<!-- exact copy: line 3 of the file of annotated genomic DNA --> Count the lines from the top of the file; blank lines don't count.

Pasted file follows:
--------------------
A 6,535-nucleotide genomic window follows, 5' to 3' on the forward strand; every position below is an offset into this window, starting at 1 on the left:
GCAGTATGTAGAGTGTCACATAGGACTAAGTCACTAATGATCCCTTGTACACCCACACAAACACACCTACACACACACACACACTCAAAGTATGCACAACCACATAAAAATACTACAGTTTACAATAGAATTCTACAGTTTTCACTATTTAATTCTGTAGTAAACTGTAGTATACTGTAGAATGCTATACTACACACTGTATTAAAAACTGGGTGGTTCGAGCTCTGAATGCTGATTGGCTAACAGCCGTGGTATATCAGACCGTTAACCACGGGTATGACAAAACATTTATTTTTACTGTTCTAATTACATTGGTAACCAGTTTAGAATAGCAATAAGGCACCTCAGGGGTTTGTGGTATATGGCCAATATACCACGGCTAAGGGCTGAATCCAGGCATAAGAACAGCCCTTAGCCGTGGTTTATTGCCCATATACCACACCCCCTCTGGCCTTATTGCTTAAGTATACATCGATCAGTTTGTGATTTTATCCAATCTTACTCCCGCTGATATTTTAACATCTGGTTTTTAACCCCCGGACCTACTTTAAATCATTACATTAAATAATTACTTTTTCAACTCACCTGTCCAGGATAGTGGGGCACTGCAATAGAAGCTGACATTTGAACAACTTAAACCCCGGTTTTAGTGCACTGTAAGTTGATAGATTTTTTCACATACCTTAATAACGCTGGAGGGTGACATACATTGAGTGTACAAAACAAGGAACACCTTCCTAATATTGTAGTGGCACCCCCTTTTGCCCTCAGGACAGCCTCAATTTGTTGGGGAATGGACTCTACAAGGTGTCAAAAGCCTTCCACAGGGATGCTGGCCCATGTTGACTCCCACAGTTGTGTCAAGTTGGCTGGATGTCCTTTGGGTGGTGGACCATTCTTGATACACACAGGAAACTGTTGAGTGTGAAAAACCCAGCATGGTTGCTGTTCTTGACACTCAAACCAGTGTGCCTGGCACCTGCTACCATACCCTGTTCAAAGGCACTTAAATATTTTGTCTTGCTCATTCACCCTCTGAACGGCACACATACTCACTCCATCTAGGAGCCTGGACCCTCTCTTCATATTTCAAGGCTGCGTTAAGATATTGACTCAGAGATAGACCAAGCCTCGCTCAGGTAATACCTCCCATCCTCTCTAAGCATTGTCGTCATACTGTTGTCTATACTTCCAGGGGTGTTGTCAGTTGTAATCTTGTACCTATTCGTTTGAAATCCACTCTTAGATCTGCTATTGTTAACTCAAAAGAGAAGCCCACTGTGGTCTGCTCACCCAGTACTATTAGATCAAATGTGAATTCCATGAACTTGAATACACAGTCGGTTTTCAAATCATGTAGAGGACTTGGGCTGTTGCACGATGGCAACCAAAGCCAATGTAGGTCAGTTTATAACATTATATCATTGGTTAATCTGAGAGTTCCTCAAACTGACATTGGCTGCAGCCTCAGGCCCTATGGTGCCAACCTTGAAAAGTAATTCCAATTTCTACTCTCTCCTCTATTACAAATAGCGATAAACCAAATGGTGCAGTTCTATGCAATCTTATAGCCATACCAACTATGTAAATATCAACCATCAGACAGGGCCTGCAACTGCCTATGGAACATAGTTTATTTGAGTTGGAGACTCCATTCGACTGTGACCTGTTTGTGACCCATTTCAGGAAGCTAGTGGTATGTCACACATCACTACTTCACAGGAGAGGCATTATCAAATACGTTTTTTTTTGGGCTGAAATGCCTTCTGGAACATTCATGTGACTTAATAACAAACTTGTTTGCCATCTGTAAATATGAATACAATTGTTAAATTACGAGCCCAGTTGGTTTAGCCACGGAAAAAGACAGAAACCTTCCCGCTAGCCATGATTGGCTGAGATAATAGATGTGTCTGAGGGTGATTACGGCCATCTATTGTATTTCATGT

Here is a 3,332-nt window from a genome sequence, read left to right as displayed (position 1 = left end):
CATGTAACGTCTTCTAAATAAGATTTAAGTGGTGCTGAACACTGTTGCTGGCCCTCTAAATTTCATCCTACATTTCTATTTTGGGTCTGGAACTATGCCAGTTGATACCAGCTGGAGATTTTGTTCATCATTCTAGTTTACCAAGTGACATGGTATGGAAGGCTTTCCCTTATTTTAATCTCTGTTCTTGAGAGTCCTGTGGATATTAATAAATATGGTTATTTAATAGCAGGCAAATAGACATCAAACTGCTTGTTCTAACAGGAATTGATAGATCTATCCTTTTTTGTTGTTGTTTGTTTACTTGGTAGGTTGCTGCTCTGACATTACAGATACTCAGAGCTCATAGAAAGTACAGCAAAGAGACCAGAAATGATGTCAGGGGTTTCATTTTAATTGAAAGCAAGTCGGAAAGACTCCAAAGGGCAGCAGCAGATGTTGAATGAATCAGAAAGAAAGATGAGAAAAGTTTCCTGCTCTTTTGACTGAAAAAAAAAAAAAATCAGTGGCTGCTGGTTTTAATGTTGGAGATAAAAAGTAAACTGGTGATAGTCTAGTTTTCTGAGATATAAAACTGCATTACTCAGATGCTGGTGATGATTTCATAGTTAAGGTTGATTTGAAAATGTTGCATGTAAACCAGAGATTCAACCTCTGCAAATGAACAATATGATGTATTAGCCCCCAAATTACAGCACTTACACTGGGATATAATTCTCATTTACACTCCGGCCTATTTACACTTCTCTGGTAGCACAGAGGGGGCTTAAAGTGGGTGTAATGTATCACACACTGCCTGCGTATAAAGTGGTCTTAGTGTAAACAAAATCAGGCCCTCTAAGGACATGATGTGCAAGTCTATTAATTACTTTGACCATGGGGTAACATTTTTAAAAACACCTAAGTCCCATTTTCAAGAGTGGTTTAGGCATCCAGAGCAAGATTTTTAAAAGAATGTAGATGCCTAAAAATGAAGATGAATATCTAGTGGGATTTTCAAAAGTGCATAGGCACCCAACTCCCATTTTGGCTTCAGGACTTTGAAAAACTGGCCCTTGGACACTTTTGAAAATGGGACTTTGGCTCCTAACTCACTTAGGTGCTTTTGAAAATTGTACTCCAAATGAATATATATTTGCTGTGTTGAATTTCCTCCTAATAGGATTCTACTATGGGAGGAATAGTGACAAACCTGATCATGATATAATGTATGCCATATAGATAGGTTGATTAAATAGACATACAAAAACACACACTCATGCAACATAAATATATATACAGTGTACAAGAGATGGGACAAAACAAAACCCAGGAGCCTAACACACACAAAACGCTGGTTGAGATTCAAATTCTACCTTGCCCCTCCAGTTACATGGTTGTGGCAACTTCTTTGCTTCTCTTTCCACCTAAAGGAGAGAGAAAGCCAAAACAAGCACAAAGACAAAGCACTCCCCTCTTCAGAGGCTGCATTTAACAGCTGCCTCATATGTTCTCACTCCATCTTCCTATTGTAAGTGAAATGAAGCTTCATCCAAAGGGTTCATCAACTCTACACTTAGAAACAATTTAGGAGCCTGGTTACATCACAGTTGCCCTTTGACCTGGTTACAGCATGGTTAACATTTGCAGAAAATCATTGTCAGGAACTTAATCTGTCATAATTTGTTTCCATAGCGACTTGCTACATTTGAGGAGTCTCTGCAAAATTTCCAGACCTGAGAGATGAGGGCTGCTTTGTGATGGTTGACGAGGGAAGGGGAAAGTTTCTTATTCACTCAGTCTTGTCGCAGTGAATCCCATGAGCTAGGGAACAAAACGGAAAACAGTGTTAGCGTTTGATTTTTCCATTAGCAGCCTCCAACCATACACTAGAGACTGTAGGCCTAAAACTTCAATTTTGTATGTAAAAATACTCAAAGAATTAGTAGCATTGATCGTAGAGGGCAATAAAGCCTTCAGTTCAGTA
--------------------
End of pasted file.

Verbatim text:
Here is a 3,332-nt window from a genome sequence, read left to right as displayed (position 1 = left end):